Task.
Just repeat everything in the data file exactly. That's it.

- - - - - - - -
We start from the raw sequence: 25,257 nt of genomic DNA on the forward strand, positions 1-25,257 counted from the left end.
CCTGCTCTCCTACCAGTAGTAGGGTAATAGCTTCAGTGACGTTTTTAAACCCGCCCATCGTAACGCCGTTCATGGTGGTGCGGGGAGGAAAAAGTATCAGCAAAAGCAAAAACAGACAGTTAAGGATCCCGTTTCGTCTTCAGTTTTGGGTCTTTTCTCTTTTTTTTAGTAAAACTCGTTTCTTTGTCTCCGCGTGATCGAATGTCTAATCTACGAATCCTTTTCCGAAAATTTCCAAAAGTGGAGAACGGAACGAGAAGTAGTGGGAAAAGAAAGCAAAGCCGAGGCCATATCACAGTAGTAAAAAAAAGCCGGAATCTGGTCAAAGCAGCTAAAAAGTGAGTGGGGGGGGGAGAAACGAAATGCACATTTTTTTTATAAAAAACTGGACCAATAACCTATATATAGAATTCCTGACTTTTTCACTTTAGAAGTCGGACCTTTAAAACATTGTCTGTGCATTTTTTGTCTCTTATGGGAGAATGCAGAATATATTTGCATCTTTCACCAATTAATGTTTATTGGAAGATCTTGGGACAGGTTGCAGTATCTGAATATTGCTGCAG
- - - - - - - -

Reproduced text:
We start from the raw sequence: 25,257 nt of genomic DNA on the forward strand, positions 1-25,257 counted from the left end.
CCTGCTCTCCTACCAGTAGTAGGGTAATAGCTTCAGTGACGTTTTTAAACCCGCCCATCGTAACGCCGTTCATGGTGGTGCGGGGAGGAAAAAGTATCAGCAAAAGCAAAAACAGACAGTTAAGGATCCCGTTTCGTCTTCAGTTTTGGGTCTTTTCTCTTTTTTTTAGTAAAACTCGTTTCTTTGTCTCCGCGTGATCGAATGTCTAATCTACGAATCCTTTTCCGAAAATTTCCAAAAGTGGAGAACGGAACGAGAAGTAGTGGGAAAAGAAAGCAAAGCCGAGGCCATATCACAGTAGTAAAAAAAAGCCGGAATCTGGTCAAAGCAGCTAAAAAGTGAGTGGGGGGGGGAGAAACGAAATGCACATTTTTTTTATAAAAAACTGGACCAATAACCTATATATAGAATTCCTGACTTTTTCACTTTAGAAGTCGGACCTTTAAAACATTGTCTGTGCATTTTTTGTCTCTTATGGGAGAATGCAGAATATATTTGCATCTTTCACCAATTAATGTTTATTGGAAGATCTTGGGACAGGTTGCAGTATCTGAATATTGCTGCAG